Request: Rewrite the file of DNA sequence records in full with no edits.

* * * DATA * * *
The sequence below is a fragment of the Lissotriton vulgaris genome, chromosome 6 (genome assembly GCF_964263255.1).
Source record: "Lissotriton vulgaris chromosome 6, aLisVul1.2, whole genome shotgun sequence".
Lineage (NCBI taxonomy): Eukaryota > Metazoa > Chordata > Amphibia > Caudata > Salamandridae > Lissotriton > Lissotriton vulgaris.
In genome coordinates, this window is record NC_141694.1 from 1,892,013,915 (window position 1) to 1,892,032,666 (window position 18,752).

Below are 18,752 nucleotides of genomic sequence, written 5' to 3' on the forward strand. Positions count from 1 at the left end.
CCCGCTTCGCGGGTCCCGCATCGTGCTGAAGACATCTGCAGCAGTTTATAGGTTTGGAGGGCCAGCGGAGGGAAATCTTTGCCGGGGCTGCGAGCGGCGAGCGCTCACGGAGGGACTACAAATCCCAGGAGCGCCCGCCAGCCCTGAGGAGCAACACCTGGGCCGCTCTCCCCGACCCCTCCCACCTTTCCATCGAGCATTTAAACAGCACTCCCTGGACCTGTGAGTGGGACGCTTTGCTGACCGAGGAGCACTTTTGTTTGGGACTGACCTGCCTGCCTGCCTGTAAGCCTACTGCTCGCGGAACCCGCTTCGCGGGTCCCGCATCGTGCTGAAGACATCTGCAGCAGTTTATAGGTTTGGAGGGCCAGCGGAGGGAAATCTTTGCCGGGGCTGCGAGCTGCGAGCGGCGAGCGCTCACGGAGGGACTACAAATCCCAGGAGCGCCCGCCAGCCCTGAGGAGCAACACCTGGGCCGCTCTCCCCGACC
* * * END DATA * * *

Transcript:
The sequence below is a fragment of the Lissotriton vulgaris genome, chromosome 6 (genome assembly GCF_964263255.1).
Source record: "Lissotriton vulgaris chromosome 6, aLisVul1.2, whole genome shotgun sequence".
Lineage (NCBI taxonomy): Eukaryota > Metazoa > Chordata > Amphibia > Caudata > Salamandridae > Lissotriton > Lissotriton vulgaris.
In genome coordinates, this window is record NC_141694.1 from 1,892,013,915 (window position 1) to 1,892,032,666 (window position 18,752).

Below are 18,752 nucleotides of genomic sequence, written 5' to 3' on the forward strand. Positions count from 1 at the left end.
CCCGCTTCGCGGGTCCCGCATCGTGCTGAAGACATCTGCAGCAGTTTATAGGTTTGGAGGGCCAGCGGAGGGAAATCTTTGCCGGGGCTGCGAGCGGCGAGCGCTCACGGAGGGACTACAAATCCCAGGAGCGCCCGCCAGCCCTGAGGAGCAACACCTGGGCCGCTCTCCCCGACCCCTCCCACCTTTCCATCGAGCATTTAAACAGCACTCCCTGGACCTGTGAGTGGGACGCTTTGCTGACCGAGGAGCACTTTTGTTTGGGACTGACCTGCCTGCCTGCCTGTAAGCCTACTGCTCGCGGAACCCGCTTCGCGGGTCCCGCATCGTGCTGAAGACATCTGCAGCAGTTTATAGGTTTGGAGGGCCAGCGGAGGGAAATCTTTGCCGGGGCTGCGAGCTGCGAGCGGCGAGCGCTCACGGAGGGACTACAAATCCCAGGAGCGCCCGCCAGCCCTGAGGAGCAACACCTGGGCCGCTCTCCCCGACC